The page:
The institution of marriage is a Biblical innovation. Before the Tora was given to the Jewish people, explains Maimonides, a man would find a woman, bring her to his home and they would live together and bring children without any previous public commitment or formal ceremony. Also, since there was no institution of marriage there was no formal process of divorce. If one of them wished to leave, he or she could do so at any moment.
Once the Tora was given, the Mitzva of marriage was established: when a man and a woman wish to live together, first, they should get married . This is learned from the Pasuq in Debarim 22:13 "When a man marries a wife ..." . (The Tora also established that once married, if the couple wanted to separate, they must do so by a process called: girushin or get keritut: formal separation or divorce).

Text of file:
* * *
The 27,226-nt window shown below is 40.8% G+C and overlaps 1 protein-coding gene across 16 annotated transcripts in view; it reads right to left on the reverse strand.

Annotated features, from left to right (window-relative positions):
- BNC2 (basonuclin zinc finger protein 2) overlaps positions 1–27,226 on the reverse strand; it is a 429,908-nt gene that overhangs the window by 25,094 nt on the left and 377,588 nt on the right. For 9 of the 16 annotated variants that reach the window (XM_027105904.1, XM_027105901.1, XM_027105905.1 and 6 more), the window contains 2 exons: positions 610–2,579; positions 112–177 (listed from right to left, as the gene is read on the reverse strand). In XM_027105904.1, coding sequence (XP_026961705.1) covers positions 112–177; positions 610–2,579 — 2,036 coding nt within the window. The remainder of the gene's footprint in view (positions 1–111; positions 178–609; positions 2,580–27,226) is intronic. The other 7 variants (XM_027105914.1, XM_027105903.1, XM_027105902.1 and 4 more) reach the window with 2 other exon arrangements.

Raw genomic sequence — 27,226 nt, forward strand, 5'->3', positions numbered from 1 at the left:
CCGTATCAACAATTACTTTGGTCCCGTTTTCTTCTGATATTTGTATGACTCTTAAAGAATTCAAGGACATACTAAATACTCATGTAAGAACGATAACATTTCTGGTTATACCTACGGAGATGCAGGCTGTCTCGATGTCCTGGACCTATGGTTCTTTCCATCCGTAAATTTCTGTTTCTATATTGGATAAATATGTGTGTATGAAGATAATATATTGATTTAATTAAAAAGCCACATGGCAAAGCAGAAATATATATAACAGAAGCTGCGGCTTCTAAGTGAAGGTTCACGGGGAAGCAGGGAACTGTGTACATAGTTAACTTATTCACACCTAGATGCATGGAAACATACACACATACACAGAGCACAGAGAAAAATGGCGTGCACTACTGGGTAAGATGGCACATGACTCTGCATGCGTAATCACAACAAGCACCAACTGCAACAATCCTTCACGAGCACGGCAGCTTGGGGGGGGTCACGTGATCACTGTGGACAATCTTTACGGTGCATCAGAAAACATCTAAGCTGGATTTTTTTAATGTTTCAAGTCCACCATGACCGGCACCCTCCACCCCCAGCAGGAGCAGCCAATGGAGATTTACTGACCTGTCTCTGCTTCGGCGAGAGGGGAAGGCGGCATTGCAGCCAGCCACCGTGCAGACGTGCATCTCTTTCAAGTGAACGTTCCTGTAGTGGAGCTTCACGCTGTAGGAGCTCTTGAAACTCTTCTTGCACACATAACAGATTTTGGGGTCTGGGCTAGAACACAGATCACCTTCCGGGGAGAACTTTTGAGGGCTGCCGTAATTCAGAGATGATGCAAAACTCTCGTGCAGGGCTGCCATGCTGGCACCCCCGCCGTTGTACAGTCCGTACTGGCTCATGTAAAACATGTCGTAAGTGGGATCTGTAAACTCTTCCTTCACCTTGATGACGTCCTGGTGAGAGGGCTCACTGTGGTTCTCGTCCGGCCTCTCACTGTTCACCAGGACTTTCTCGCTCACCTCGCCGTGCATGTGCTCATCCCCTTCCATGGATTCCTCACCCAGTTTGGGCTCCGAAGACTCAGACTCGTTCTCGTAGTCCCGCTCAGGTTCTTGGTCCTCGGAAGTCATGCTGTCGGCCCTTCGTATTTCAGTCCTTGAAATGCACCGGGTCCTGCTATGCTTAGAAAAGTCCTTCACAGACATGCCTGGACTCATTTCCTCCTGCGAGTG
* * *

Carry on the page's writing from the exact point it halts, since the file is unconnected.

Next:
Jewish marriage is a ceremony of a public nature and therefore it requires, at least, the presence of two witnesses.
The wedding process consists of two steps: Kiddushin and Chupa. The first one, Kiddushin (also known as Irusin) is a formal consecration or engagement (not to be confused with the engagements we have today!!!). At this step, and to establish the formality of the bond and commitment between the man and the woman, the groom consecrates the bride. This consecration is performed by a legal process of acquisition or qinyan. The standard custom today is doing this qinyan under the Chupa by giving a ring to the bride. When the groom gives the ring to the bride he consecrates her saying: "Behold, you are consecrated to me (to be my wife ) by this ring according to the law of Moshe and Israel". Upon receiving the ring the couple are formally engaged or consecrated to each other. However, the couple will be considered formally married only after the Chupa.
(To be continued....)